The House Ways and Means Committee Wednesday approved bipartisan legislation to overhaul the Internal Revenue Service (IRS), including a measure introduced by U.S. Representative Jackie Walorski (R-Ind.) to strengthen IRS accountability for modernizing its information technology (IT) systems.
“The IRS works for the American people, and it needs modern IT systems to serve taxpayers effectively,” Congresswoman Walorski said. “However, repeated failures, delays, and cost overruns have put the IRS behind the technology curve and left taxpayers on the hook. We are taking a critical step with this bipartisan legislation to close the trust gap by restoring IRS accountability, modernizing IT systems, and putting American taxpayers first.”
Video of Walorski speaking about the legislation at today’s markup is available here.
The House Ways and Means Committee approved several bills to reform the IRS and strengthen accountability to better protect taxpayers, including the bipartisan 21st Century IRS Act(H.R. 5445). This bipartisan legislation contained Walorski’s bill, the IRS Information Technology Accountability Act (H.R. 5362), which would improve accountability by codifying the role of the IRS’s chief information officer (CIO) and establishing clear responsibilities, including:
- Developing and implementing a multiyear strategic plan for the IRS’s IT needs, to be updated annually and aligned with the overall strategic plan of the IRS.
- Developing, implementing, and maintaining IT systems, and ensuring they are secure and integrated.
- Coordinating with the IRS’s chief procurement officer to ensure all IT acquired by the IRS is consistent with these goals.
- Maintaining operational control of all IT for the IRS.
- Serving as the principal advocate for the IRS’s IT needs.
Further, it would clarify the definition of “information technology” and require the chief procurement officer to provide advance written notice of all significant IT acquisitions to the CIO. It would also require IRS to have an independent third party verify and validate plans for the completion of the Customer Account Data Engine 2 (CADE 2) and Enterprise Case Management (ECM) systems.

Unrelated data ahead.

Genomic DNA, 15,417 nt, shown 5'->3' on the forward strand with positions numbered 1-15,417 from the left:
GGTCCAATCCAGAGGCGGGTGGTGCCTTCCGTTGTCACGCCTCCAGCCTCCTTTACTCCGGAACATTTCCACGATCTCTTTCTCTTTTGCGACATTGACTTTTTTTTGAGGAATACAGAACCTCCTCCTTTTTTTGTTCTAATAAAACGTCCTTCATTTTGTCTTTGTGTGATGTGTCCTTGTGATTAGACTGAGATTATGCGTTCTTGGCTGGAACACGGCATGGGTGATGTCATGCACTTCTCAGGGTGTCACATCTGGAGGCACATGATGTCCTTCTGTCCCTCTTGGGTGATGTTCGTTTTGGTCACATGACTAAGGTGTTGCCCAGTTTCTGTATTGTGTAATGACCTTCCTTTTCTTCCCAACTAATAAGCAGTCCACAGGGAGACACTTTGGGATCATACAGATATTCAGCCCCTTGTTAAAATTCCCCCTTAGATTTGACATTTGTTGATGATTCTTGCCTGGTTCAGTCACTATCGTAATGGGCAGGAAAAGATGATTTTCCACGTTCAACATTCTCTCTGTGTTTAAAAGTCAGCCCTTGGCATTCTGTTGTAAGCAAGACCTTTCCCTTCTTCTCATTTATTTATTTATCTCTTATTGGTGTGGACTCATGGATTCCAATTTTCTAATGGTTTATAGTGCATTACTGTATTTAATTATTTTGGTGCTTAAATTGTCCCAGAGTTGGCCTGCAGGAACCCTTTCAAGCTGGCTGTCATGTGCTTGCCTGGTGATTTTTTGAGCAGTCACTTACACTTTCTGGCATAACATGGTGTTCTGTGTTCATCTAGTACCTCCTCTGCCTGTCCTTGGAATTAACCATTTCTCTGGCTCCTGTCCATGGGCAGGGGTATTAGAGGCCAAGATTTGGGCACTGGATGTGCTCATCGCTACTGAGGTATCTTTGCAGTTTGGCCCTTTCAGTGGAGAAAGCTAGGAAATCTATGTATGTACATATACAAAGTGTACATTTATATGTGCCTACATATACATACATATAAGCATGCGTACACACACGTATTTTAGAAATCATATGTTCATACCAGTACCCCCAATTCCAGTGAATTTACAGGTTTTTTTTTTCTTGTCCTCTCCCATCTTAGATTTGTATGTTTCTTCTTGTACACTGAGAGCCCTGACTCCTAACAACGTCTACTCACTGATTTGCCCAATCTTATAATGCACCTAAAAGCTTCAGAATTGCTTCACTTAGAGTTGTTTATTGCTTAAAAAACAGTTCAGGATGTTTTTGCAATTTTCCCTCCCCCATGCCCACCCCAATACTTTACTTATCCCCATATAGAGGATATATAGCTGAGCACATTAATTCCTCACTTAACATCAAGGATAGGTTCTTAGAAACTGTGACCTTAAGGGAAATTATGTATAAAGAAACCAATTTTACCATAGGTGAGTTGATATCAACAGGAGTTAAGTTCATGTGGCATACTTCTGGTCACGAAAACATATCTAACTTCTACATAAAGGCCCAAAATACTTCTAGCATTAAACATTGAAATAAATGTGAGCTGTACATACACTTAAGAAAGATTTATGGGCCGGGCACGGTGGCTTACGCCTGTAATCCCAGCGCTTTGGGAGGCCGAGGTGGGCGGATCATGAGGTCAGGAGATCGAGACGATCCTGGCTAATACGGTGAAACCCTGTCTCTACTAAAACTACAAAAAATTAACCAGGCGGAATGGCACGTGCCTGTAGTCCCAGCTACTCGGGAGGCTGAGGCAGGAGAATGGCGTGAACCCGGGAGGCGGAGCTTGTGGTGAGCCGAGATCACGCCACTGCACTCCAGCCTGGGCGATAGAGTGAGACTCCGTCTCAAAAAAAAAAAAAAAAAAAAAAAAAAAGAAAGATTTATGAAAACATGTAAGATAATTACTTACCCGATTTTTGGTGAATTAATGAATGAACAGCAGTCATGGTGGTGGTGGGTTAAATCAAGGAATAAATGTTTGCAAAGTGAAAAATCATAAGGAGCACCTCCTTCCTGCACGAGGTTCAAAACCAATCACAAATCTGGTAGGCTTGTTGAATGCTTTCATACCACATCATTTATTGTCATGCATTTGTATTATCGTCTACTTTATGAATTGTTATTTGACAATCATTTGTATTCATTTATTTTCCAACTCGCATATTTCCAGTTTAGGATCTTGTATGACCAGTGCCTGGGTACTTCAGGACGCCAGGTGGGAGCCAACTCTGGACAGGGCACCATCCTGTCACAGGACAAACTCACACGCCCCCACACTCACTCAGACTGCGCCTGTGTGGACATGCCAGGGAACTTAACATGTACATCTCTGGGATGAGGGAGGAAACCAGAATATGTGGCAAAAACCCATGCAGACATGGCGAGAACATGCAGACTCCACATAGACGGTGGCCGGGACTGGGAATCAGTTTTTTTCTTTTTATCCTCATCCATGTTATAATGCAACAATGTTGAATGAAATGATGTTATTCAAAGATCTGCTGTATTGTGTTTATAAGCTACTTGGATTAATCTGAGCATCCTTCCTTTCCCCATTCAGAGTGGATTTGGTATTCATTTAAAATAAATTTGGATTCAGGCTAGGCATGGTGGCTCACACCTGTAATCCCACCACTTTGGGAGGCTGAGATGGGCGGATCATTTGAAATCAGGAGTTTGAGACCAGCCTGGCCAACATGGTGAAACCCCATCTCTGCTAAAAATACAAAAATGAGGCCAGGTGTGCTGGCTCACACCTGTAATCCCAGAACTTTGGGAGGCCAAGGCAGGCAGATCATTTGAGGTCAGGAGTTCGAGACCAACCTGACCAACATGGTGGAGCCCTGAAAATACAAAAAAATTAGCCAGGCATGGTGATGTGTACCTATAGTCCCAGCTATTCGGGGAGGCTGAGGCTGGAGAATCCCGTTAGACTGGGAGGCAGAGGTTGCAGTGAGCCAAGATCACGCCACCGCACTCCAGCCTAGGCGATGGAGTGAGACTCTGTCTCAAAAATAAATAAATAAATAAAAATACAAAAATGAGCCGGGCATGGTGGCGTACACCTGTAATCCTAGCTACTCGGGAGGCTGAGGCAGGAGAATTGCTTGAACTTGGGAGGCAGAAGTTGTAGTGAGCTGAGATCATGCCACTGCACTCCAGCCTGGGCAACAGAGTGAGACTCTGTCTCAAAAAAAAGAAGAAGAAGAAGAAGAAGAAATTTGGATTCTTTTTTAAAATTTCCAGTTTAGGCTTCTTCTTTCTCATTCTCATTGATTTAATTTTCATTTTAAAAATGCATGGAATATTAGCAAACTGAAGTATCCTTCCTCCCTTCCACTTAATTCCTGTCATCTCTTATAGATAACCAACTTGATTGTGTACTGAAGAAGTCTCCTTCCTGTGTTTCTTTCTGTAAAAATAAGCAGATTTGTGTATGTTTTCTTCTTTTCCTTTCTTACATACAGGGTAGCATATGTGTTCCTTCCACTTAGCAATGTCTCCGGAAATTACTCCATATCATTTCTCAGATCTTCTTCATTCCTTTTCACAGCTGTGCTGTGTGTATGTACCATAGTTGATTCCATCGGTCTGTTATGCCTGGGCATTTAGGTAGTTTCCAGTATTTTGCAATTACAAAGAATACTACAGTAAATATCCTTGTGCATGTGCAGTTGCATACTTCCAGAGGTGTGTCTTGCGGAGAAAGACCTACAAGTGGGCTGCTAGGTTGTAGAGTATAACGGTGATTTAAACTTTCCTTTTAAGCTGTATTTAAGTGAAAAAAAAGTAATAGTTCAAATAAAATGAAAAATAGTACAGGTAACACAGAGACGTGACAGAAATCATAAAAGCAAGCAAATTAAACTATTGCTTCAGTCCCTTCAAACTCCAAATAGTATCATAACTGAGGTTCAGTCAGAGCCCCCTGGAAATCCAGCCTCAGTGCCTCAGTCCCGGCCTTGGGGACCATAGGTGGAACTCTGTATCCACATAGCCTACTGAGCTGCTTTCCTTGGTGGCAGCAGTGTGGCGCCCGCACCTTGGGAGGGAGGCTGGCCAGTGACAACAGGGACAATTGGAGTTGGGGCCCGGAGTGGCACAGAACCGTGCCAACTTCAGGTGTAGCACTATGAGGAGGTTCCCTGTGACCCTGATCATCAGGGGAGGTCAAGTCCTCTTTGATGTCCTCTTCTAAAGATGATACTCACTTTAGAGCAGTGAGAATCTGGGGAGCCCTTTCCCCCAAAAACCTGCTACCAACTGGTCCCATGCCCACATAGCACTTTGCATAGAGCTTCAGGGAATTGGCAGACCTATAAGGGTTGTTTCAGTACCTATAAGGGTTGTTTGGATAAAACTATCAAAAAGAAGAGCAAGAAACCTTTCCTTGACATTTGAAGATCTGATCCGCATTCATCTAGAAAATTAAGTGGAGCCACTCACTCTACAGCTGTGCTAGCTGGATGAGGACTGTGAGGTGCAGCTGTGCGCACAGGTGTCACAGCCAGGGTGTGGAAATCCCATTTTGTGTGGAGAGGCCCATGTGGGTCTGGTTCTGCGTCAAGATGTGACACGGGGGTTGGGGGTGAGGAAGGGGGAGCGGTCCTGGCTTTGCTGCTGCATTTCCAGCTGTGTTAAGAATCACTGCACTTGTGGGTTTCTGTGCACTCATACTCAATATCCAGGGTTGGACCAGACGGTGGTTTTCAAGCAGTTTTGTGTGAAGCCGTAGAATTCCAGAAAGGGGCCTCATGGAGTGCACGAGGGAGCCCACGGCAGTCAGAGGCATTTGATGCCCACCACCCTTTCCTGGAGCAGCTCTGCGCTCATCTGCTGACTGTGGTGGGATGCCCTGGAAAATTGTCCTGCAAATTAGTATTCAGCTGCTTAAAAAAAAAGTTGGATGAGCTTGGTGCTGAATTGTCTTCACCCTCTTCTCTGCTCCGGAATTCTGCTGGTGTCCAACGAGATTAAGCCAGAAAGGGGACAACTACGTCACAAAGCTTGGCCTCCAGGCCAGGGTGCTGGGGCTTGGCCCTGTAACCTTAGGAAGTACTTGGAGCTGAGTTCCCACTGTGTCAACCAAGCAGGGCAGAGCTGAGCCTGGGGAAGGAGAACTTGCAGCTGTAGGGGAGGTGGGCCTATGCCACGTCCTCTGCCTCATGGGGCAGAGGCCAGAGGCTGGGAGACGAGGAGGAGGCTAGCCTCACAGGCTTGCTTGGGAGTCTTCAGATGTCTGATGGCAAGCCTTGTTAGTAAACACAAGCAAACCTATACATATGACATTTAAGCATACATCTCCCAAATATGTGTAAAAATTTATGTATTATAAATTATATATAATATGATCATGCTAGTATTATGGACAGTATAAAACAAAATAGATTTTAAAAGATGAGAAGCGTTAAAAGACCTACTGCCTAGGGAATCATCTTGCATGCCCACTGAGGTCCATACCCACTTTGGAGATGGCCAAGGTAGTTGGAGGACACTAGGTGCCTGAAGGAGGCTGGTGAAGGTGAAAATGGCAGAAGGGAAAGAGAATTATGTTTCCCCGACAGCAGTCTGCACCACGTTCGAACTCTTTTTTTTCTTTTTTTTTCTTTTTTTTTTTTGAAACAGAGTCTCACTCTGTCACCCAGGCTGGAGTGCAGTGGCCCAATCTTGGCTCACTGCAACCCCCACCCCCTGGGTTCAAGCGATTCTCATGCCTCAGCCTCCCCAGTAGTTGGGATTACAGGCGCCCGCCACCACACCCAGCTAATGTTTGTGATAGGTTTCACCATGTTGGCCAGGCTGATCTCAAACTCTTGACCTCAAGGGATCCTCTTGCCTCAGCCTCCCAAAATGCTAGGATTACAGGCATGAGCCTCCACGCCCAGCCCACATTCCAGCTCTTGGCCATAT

The IRS relies on several legacy IT systems, some dating back to the 1960s, but has struggled to complete major IT modernization projects despite spending approximately $2.4 billion annually on IT.
- Nearly 10 years after the IRS began developing CADE 2, a new system for individual tax account data, it has spent more than $1 billion on the project, which is still years away from completion.
- The IRS began developing a streamlined, centralized ECM system in 2015, to be implemented in December 2018, but last year the project was suspended in part because the IRS determined the software product procured for ECM could not support an enterprise-wide deployment.
- Five years after embarking on the Return Review Program (RRP), a new fraud detection program, the IRS put the project into “strategic pause” in 2014, in part to answer basic questions about its purpose, direction, and role in the broader IRS vision. RRP is now operational, but it came in years behind schedule and hundreds of millions of dollars over budget.
Walorski highlighted these and other IRS IT modernization failures at a January hearing of the Ways and Means Oversight Subcommittee. She also questioned IRS officials at a hearing in October about the no-bid contract awarded to Equifax following its massive data breach.
Walorski represents the 2nd Congressional District of Indiana, serving as a member of the House Ways and Means Committee.